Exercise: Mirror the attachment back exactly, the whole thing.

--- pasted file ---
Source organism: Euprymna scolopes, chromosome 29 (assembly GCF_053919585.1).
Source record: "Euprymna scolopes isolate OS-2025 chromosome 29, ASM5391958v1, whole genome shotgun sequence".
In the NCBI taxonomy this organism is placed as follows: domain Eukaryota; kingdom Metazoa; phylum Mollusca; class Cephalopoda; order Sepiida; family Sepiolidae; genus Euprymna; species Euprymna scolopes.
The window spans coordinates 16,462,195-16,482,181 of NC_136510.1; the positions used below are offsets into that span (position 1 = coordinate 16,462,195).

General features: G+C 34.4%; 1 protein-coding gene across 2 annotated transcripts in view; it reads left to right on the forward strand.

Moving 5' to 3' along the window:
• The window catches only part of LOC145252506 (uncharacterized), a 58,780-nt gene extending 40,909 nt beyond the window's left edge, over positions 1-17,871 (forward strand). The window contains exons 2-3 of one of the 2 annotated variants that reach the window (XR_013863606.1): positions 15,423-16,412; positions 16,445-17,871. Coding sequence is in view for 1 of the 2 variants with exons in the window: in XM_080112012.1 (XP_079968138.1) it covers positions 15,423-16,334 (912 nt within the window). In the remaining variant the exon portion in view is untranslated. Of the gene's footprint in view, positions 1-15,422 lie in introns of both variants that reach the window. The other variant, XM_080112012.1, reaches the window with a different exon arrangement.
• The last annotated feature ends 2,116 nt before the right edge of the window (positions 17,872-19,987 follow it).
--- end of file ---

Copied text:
Source organism: Euprymna scolopes, chromosome 29 (assembly GCF_053919585.1).
Source record: "Euprymna scolopes isolate OS-2025 chromosome 29, ASM5391958v1, whole genome shotgun sequence".
In the NCBI taxonomy this organism is placed as follows: domain Eukaryota; kingdom Metazoa; phylum Mollusca; class Cephalopoda; order Sepiida; family Sepiolidae; genus Euprymna; species Euprymna scolopes.
The window spans coordinates 16,462,195-16,482,181 of NC_136510.1; the positions used below are offsets into that span (position 1 = coordinate 16,462,195).

General features: G+C 34.4%; 1 protein-coding gene across 2 annotated transcripts in view; it reads left to right on the forward strand.

Moving 5' to 3' along the window:
• The window catches only part of LOC145252506 (uncharacterized), a 58,780-nt gene extending 40,909 nt beyond the window's left edge, over positions 1-17,871 (forward strand). The window contains exons 2-3 of one of the 2 annotated variants that reach the window (XR_013863606.1): positions 15,423-16,412; positions 16,445-17,871. Coding sequence is in view for 1 of the 2 variants with exons in the window: in XM_080112012.1 (XP_079968138.1) it covers positions 15,423-16,334 (912 nt within the window). In the remaining variant the exon portion in view is untranslated. Of the gene's footprint in view, positions 1-15,422 lie in introns of both variants that reach the window. The other variant, XM_080112012.1, reaches the window with a different exon arrangement.
• The last annotated feature ends 2,116 nt before the right edge of the window (positions 17,872-19,987 follow it).